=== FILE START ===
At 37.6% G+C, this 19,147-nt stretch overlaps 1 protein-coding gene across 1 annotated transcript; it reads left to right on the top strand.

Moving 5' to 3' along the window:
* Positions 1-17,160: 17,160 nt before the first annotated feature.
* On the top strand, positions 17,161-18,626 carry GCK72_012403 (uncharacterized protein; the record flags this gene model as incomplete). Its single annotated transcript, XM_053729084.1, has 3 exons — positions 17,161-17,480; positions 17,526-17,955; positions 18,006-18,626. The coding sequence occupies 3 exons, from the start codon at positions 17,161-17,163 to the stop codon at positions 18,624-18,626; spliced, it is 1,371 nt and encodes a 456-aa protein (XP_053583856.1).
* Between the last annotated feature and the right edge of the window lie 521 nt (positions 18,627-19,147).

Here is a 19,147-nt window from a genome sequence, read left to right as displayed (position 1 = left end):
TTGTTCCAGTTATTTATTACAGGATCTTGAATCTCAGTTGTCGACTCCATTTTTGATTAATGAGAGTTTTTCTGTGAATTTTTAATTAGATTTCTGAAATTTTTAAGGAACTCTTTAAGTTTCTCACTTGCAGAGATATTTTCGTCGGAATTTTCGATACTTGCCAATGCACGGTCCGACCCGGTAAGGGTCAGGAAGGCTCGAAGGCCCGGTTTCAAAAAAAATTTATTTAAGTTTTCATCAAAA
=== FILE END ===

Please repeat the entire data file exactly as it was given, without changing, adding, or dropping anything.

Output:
At 37.6% G+C, this 19,147-nt stretch overlaps 1 protein-coding gene across 1 annotated transcript; it reads left to right on the top strand.

Moving 5' to 3' along the window:
* Positions 1-17,160: 17,160 nt before the first annotated feature.
* On the top strand, positions 17,161-18,626 carry GCK72_012403 (uncharacterized protein; the record flags this gene model as incomplete). Its single annotated transcript, XM_053729084.1, has 3 exons — positions 17,161-17,480; positions 17,526-17,955; positions 18,006-18,626. The coding sequence occupies 3 exons, from the start codon at positions 17,161-17,163 to the stop codon at positions 18,624-18,626; spliced, it is 1,371 nt and encodes a 456-aa protein (XP_053583856.1).
* Between the last annotated feature and the right edge of the window lie 521 nt (positions 18,627-19,147).

Here is a 19,147-nt window from a genome sequence, read left to right as displayed (position 1 = left end):
TTGTTCCAGTTATTTATTACAGGATCTTGAATCTCAGTTGTCGACTCCATTTTTGATTAATGAGAGTTTTTCTGTGAATTTTTAATTAGATTTCTGAAATTTTTAAGGAACTCTTTAAGTTTCTCACTTGCAGAGATATTTTCGTCGGAATTTTCGATACTTGCCAATGCACGGTCCGACCCGGTAAGGGTCAGGAAGGCTCGAAGGCCCGGTTTCAAAAAAAATTTATTTAAGTTTTCATCAAAA